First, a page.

The end of the academic year is upon us! As graduation rapidly approaches, here are 5 things high school seniors should do before they enroll in college in the fall:
1. Play a solo senior graduation recital
Any graduating senior who intends to pursue a music performance degree at a college should present a solo recital. There are two reasons for this:
1) at some point, performance majors will need to play at least two solo degree recitals during their time at the university. Performing a senior recital will provide a wonderful learning opportunity in preparation for their time in college.
2) use the senior recital as a way to celebrate the hard work, persistence, and determination that you endured throughout the college application process. Think of this as a send off to college!
2. Learn new music
Are there bucket list pieces that you have been always wanting to learn? The summer is the best time to explore different repertory. Read through a bunch of music and also start learning your pieces for the fall. For me, I have always found that summer is a wonderful time to recharge musically––most of the time is spent putting together new recital programs for the following concert season.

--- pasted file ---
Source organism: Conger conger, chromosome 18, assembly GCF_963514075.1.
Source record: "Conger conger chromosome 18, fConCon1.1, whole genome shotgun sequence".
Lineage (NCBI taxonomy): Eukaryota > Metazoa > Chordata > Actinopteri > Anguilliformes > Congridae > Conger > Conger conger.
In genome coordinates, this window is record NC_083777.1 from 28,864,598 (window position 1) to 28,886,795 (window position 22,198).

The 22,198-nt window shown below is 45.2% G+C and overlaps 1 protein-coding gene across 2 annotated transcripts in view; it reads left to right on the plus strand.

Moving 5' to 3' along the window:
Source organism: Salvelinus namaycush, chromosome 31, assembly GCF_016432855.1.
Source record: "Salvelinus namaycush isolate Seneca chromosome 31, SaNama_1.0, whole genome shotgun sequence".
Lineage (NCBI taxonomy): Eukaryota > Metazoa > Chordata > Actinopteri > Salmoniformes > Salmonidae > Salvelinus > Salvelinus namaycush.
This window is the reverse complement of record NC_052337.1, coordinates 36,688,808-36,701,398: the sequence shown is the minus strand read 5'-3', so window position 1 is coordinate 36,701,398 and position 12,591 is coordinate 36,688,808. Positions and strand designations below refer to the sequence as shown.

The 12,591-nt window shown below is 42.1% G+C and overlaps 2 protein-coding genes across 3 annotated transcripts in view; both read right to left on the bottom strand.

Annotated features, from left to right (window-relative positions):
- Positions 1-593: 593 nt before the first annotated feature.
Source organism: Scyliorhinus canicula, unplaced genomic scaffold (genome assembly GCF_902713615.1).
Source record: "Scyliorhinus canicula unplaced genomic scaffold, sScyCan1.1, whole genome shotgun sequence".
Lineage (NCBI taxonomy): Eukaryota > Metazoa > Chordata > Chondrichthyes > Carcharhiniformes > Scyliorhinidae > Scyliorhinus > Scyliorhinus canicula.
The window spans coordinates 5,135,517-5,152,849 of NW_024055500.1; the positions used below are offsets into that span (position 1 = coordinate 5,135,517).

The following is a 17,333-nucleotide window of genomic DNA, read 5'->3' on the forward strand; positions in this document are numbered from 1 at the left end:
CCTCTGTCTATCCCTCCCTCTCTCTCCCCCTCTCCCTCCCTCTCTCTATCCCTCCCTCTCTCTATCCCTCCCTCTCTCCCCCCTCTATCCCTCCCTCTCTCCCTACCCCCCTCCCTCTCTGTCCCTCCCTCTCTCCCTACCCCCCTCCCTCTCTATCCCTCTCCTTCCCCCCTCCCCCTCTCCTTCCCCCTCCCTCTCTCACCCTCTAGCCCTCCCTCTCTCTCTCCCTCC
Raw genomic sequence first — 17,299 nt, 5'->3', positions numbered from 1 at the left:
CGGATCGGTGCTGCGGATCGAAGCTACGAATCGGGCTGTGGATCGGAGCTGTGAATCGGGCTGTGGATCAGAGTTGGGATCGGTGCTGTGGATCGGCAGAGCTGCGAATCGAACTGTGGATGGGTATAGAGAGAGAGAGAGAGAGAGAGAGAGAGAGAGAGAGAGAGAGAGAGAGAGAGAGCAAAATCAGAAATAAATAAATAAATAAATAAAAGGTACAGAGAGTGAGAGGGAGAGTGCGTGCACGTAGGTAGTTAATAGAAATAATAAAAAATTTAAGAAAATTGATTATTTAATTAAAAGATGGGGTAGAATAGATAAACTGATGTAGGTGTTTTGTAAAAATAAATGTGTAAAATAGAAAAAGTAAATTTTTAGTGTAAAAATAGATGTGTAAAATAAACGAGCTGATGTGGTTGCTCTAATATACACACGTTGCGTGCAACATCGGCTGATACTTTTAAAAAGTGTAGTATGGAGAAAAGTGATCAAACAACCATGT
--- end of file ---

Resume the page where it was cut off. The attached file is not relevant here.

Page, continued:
3. Accumulate diverse musical experiences
The best advice I can give to any serious music student is to accumulate as many diverse musical experiences as possible. Here are some ideas for the summer:
- Do you like to teach? Consider asking your teacher if you can shadow and observe them while they work. Find teaching opportunities if possible.
- Take a look at performing in community outreach concerts. The audiences in these settings are usually very appreciative in hearing great music.
- Explore the idea of playing with others in a variety of settings and musical styles. This is a great time to play with other instrumentalists, vocalists, and ensembles.
- Study at a summer music festival. This is a great opportunity to meet other talented students, work with imminent music teachers, and gain additional performing experience.
4. Think about what you hope to accomplish in college and beyond.
Take stock of where you want to go musically and professionally. Have frequent conversations with your teachers. Set semester/yearly goals and a specific plan on how you might accomplish them.
5. Ask your prospective teacher
If you are not sure what you should be doing before the fall, reach out and ask your teacher! It will certainly make a good, first impression.
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